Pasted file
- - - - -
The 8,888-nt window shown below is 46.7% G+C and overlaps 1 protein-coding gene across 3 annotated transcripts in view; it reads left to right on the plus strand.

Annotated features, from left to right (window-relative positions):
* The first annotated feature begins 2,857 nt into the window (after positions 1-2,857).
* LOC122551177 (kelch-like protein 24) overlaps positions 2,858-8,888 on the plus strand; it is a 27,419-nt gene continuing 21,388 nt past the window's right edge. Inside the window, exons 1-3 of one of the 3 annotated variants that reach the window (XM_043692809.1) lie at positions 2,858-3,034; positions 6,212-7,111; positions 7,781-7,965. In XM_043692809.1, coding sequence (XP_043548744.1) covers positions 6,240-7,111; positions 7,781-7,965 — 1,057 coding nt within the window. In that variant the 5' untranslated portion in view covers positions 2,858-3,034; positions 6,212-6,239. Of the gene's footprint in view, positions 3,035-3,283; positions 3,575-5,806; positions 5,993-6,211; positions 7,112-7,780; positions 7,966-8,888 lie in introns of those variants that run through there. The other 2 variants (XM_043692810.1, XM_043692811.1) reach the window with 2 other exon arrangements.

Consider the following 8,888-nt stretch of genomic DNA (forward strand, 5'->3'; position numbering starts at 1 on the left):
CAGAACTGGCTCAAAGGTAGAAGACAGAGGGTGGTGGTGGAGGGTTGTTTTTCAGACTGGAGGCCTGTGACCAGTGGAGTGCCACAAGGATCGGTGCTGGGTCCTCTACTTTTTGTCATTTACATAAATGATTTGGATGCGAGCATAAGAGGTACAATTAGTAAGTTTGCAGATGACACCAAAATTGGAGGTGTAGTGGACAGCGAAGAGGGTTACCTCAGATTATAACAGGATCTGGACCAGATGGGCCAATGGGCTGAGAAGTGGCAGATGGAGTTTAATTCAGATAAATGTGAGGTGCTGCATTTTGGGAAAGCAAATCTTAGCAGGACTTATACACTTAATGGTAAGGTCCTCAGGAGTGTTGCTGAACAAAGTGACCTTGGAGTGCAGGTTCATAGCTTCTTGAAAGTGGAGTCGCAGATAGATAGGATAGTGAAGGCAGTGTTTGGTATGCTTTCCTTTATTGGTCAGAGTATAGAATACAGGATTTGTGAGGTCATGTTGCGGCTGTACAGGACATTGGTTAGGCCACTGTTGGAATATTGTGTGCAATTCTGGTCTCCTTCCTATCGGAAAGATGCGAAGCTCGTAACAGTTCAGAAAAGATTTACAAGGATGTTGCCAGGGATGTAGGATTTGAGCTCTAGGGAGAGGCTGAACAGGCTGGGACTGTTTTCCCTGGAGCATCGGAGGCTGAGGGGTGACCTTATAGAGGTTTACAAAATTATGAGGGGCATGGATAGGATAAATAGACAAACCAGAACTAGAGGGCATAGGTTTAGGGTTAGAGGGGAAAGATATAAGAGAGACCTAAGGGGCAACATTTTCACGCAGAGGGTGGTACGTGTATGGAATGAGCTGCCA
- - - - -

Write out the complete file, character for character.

The 8,888-nt window shown below is 46.7% G+C and overlaps 1 protein-coding gene across 3 annotated transcripts in view; it reads left to right on the plus strand.

Annotated features, from left to right (window-relative positions):
* The first annotated feature begins 2,857 nt into the window (after positions 1-2,857).
* LOC122551177 (kelch-like protein 24) overlaps positions 2,858-8,888 on the plus strand; it is a 27,419-nt gene continuing 21,388 nt past the window's right edge. Inside the window, exons 1-3 of one of the 3 annotated variants that reach the window (XM_043692809.1) lie at positions 2,858-3,034; positions 6,212-7,111; positions 7,781-7,965. In XM_043692809.1, coding sequence (XP_043548744.1) covers positions 6,240-7,111; positions 7,781-7,965 — 1,057 coding nt within the window. In that variant the 5' untranslated portion in view covers positions 2,858-3,034; positions 6,212-6,239. Of the gene's footprint in view, positions 3,035-3,283; positions 3,575-5,806; positions 5,993-6,211; positions 7,112-7,780; positions 7,966-8,888 lie in introns of those variants that run through there. The other 2 variants (XM_043692810.1, XM_043692811.1) reach the window with 2 other exon arrangements.

Consider the following 8,888-nt stretch of genomic DNA (forward strand, 5'->3'; position numbering starts at 1 on the left):
CAGAACTGGCTCAAAGGTAGAAGACAGAGGGTGGTGGTGGAGGGTTGTTTTTCAGACTGGAGGCCTGTGACCAGTGGAGTGCCACAAGGATCGGTGCTGGGTCCTCTACTTTTTGTCATTTACATAAATGATTTGGATGCGAGCATAAGAGGTACAATTAGTAAGTTTGCAGATGACACCAAAATTGGAGGTGTAGTGGACAGCGAAGAGGGTTACCTCAGATTATAACAGGATCTGGACCAGATGGGCCAATGGGCTGAGAAGTGGCAGATGGAGTTTAATTCAGATAAATGTGAGGTGCTGCATTTTGGGAAAGCAAATCTTAGCAGGACTTATACACTTAATGGTAAGGTCCTCAGGAGTGTTGCTGAACAAAGTGACCTTGGAGTGCAGGTTCATAGCTTCTTGAAAGTGGAGTCGCAGATAGATAGGATAGTGAAGGCAGTGTTTGGTATGCTTTCCTTTATTGGTCAGAGTATAGAATACAGGATTTGTGAGGTCATGTTGCGGCTGTACAGGACATTGGTTAGGCCACTGTTGGAATATTGTGTGCAATTCTGGTCTCCTTCCTATCGGAAAGATGCGAAGCTCGTAACAGTTCAGAAAAGATTTACAAGGATGTTGCCAGGGATGTAGGATTTGAGCTCTAGGGAGAGGCTGAACAGGCTGGGACTGTTTTCCCTGGAGCATCGGAGGCTGAGGGGTGACCTTATAGAGGTTTACAAAATTATGAGGGGCATGGATAGGATAAATAGACAAACCAGAACTAGAGGGCATAGGTTTAGGGTTAGAGGGGAAAGATATAAGAGAGACCTAAGGGGCAACATTTTCACGCAGAGGGTGGTACGTGTATGGAATGAGCTGCCA